Many years ago, when Fred Craddock was a young preacher out of seminary, he pastored a small church in Oak Ridge, Tennessee. At that time, Oak Ridge was rapidly expanding. Lots of people were moving to town to help in the construction work. Many of the newcomers lived in a mobile home park located near the church. The trailer park was packed with newcomers, including a large number of children. Fred saw all those new people and thought his church ought to reach out to them. So at the next Board meeting Fred recommended a plan to reach out to the newcomers. "Oh, I don't know" said the chairman of the board. "They might not fit in here very well." Fred said, "But they live right next to our church. I think we should invite them to worship with us." But Fred got resistance to the idea. They finally decided to table the discussion and deal with it at their next business meeting. At that meeting a member said, "I move that in order to be a member of this church you have to own property in the county." "I'll second that motion," said another man. Fred was mortified and spoke against it. But in the end, the motion passed. As a result, no effort was made to reach out to the newcomers. Soon thereafter Fred left that church. Twenty years later, Fred and his wife were driving past Oak Ridge on a trip through Tennessee. Since he was single when he served that church, his wife had never seen it. So Fred decided to show it to her. As they drove to the church, Fred told his wife that painful story about the church refusing to reach out to newcomers. It took a while to find the church. Lots of new roads and homes had been built in the area. But they finally found the spot. The beautiful white frame church was sitting there as always, but something was different. There was a big parking lot out front full of cars, trucks, motor homes and even motorcycles. As they pulled into the lot they saw a big sign in front of the church. It said, "BBQ: All You Can Eat." It was a restaurant! Fred and his wife went inside and the place was packed with all kinds of people—white and black and Hispanic. Rich and poor. Southerners and northerners. Fred said to his wife, "It's a good thing this isn't a church anymore. If it were, these people would not be allowed in."
I once heard a story about a young college student named Bill. Bill had wild hair, spiked with vivid colors, and wore a nose ring. Bill always wore a T-shirt with holes in it, blue jeans and no shoes. Bill, a brilliant young man, became a Christian while attending college. He attended a Christian organization on campus, but he also wanted to find a church. Across the street from Ken's college was a well dressed, conservative, very traditional church. One Sunday Bill decided to visit that church. He walked into the sanctuary with his nose ring, no shoes, jeans and a T-shirt, and wild hair. The service had already started, so Bill walked down the aisle looking for a seat. But the church was packed, and he could not find a seat anywhere. By now, people were uncomfortable, but no one said anything. Bill got closer to the front of the church. When he realized there were no seats left, he squatted down and sat in the aisle. Although this was perfectly acceptable behavior at his college fellowship group—trust me—this had never happened before in this church! The tension in the congregation was palpable. The preacher didn't know what to do so he stood there in silence. About that time, an elderly man, one of the old patriarchs of that church, slowly made his way down the aisle toward Bill. The man was in his eighties, had silver-gray hair, and always wore a three-piece suit. He was a godly man, very elegant, dignified, traditional, and conservative. As he started walking toward this boy, everyone was saying to themselves—you can't blame him for what he's going to do. How can you expect a man of his age and of his background to understand some college kid with a nose ring, wild hair, T-shirt and jeans and no shoes, sitting on the church floor? The old man walked with a cane, so it took a long time for him to reach the boy. The church was utterly silent except for the clicking of the old man's cane. All eyes were focused on him. Finally, the old man reached the boy. He paused a moment, then dropped his cane on the floor. With great difficulty, the old man lowered himself and sat down next to the boy. He shook the boy's hand and welcomed him to the church.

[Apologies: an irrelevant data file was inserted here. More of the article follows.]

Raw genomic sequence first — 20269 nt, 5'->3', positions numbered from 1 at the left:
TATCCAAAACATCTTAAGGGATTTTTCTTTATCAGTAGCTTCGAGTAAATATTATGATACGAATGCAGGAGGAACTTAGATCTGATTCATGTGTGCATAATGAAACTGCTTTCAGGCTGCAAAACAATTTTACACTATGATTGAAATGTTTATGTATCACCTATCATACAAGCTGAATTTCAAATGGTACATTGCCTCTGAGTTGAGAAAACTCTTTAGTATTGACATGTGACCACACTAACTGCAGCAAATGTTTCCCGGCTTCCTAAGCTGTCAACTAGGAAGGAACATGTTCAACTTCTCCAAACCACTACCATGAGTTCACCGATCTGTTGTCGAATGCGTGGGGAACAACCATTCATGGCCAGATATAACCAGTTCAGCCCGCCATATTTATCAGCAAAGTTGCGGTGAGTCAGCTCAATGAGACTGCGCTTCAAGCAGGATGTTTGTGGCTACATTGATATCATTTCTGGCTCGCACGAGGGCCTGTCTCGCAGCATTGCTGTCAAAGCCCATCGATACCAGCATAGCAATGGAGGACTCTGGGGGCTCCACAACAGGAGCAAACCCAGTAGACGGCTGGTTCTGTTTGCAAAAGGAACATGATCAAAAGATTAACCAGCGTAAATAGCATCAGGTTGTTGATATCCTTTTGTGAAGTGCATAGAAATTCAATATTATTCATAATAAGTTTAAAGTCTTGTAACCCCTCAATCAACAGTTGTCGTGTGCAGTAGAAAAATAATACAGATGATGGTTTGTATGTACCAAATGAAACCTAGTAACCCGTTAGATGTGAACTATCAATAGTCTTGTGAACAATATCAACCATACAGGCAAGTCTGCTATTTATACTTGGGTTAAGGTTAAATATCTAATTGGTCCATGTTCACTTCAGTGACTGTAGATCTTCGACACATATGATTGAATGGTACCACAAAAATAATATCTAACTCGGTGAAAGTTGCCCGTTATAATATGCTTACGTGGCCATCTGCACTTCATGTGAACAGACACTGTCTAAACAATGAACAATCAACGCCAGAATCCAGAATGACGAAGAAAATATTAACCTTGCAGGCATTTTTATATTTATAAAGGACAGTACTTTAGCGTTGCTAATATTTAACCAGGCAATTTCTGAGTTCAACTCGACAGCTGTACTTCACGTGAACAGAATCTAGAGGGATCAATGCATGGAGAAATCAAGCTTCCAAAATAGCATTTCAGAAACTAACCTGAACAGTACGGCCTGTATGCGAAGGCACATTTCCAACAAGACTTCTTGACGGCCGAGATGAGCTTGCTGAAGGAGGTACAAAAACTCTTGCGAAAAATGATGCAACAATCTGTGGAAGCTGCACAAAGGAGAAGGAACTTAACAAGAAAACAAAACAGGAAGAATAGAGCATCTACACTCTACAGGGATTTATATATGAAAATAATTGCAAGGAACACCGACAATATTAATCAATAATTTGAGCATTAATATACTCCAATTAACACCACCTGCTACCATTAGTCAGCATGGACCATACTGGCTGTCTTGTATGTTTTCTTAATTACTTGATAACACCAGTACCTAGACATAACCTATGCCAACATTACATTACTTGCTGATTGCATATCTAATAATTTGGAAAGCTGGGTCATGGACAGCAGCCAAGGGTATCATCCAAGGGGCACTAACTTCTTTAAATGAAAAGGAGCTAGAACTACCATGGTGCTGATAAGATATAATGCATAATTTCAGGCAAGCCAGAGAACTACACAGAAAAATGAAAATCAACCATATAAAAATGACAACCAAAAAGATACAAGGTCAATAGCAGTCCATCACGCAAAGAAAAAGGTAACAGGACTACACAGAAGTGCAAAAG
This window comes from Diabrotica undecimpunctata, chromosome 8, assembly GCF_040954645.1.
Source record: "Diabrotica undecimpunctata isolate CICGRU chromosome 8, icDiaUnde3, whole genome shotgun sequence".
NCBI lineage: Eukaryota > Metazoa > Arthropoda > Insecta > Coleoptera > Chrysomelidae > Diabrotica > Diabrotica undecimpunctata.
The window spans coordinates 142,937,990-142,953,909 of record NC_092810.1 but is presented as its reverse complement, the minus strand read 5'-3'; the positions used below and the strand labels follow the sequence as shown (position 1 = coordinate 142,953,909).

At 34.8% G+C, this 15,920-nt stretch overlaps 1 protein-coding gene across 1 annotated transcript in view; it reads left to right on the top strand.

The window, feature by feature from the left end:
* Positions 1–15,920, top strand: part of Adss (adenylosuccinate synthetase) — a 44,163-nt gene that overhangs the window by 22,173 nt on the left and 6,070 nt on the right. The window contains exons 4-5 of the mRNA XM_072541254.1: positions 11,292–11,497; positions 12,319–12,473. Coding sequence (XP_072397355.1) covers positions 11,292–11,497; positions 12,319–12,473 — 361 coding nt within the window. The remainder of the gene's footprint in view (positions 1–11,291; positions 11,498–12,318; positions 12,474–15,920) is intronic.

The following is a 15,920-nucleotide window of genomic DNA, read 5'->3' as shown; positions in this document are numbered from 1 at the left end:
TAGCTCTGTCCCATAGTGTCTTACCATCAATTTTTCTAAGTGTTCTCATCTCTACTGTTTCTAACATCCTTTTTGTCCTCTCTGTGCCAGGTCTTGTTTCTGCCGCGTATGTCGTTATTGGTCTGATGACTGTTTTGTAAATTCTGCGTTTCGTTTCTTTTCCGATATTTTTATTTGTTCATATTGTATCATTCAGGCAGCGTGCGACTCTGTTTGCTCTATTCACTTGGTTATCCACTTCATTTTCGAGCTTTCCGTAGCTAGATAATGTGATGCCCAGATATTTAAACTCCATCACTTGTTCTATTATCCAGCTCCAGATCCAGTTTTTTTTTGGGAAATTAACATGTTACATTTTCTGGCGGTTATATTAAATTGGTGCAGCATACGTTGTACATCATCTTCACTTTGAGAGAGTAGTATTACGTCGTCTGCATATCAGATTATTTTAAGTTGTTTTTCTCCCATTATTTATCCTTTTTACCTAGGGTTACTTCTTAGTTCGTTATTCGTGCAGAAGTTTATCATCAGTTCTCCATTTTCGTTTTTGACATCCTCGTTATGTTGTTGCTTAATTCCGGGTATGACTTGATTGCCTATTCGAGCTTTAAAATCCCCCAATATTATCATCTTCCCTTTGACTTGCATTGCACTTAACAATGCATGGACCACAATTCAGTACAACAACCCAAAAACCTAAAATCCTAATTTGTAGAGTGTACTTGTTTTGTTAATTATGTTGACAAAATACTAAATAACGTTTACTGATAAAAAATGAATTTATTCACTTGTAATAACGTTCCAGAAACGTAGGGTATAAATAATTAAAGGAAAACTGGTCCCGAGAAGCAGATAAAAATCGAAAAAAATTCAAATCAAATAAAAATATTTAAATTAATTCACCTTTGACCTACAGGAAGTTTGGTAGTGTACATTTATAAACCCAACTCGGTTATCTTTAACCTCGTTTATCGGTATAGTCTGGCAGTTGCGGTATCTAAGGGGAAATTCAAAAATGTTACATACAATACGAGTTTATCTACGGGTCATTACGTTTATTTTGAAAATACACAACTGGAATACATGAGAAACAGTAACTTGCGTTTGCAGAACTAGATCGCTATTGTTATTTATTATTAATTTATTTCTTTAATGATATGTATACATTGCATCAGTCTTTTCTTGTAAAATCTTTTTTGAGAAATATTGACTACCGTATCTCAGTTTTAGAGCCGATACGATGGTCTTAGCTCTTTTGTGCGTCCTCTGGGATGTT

For a complete sermon manuscript on hospitality called "Holy Hospitality" click here.